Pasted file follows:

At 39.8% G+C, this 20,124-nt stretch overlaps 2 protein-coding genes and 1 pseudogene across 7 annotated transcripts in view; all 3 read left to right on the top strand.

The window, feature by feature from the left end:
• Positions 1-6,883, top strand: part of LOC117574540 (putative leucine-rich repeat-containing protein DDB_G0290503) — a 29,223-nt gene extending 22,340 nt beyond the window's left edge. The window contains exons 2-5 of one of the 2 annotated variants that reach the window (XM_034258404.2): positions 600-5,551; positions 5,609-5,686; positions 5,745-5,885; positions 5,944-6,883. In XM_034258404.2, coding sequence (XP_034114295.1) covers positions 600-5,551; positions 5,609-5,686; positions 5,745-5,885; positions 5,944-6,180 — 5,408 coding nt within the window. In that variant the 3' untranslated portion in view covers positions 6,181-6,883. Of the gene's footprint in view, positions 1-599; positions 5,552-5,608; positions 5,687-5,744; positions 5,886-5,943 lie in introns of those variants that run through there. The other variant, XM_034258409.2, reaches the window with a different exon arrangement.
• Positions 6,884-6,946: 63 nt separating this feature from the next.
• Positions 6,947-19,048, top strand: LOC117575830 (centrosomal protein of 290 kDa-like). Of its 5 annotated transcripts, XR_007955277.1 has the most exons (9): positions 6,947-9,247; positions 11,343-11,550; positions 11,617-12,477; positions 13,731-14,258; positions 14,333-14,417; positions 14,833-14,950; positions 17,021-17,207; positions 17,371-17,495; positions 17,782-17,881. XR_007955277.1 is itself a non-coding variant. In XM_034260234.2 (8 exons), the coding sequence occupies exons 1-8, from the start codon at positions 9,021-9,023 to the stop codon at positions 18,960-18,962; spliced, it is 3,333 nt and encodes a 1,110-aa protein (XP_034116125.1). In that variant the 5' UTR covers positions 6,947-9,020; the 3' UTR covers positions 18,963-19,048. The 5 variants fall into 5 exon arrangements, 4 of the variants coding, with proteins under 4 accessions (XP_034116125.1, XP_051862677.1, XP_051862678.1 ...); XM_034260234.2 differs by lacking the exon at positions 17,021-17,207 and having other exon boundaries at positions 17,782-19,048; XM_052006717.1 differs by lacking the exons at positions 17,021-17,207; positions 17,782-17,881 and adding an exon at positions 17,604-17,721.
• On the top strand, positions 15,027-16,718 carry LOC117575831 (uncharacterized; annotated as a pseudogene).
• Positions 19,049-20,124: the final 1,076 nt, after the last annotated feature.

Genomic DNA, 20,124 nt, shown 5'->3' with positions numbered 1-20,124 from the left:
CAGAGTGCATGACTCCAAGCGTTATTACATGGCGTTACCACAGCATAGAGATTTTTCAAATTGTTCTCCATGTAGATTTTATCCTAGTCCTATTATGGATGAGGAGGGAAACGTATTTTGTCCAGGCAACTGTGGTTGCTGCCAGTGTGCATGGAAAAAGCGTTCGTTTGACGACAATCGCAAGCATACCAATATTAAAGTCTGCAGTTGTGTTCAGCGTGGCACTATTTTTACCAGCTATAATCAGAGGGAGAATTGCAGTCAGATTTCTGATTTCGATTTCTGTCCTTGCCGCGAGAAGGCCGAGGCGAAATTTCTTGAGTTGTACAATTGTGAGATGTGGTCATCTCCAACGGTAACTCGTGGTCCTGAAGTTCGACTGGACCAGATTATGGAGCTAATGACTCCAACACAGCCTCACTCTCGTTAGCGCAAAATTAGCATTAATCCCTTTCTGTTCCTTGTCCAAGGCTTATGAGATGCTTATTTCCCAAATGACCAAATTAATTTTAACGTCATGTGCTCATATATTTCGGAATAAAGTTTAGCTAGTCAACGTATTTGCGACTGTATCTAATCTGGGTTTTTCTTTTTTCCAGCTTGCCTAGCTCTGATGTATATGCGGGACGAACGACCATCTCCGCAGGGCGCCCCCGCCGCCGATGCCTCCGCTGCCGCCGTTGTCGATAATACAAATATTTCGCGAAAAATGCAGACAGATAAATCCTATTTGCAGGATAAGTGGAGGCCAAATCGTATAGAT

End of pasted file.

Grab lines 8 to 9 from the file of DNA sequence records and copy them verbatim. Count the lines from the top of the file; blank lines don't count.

Genomic DNA, 20,124 nt, shown 5'->3' with positions numbered 1-20,124 from the left:
CAGAGTGCATGACTCCAAGCGTTATTACATGGCGTTACCACAGCATAGAGATTTTTCAAATTGTTCTCCATGTAGATTTTATCCTAGTCCTATTATGGATGAGGAGGGAAACGTATTTTGTCCAGGCAACTGTGGTTGCTGCCAGTGTGCATGGAAAAAGCGTTCGTTTGACGACAATCGCAAGCATACCAATATTAAAGTCTGCAGTTGTGTTCAGCGTGGCACTATTTTTACCAGCTATAATCAGAGGGAGAATTGCAGTCAGATTTCTGATTTCGATTTCTGTCCTTGCCGCGAGAAGGCCGAGGCGAAATTTCTTGAGTTGTACAATTGTGAGATGTGGTCATCTCCAACGGTAACTCGTGGTCCTGAAGTTCGACTGGACCAGATTATGGAGCTAATGACTCCAACACAGCCTCACTCTCGTTAGCGCAAAATTAGCATTAATCCCTTTCTGTTCCTTGTCCAAGGCTTATGAGATGCTTATTTCCCAAATGACCAAATTAATTTTAACGTCATGTGCTCATATATTTCGGAATAAAGTTTAGCTAGTCAACGTATTTGCGACTGTATCTAATCTGGGTTTTTCTTTTTTCCAGCTTGCCTAGCTCTGATGTATATGCGGGACGAACGACCATCTCCGCAGGGCGCCCCCGCCGCCGATGCCTCCGCTGCCGCCGTTGTCGATAATACAAATATTTCGCGAAAAATGCAGACAGATAAATCCTATTTGCAGGATAAGTGGAGGCCAAATCGTATAGAT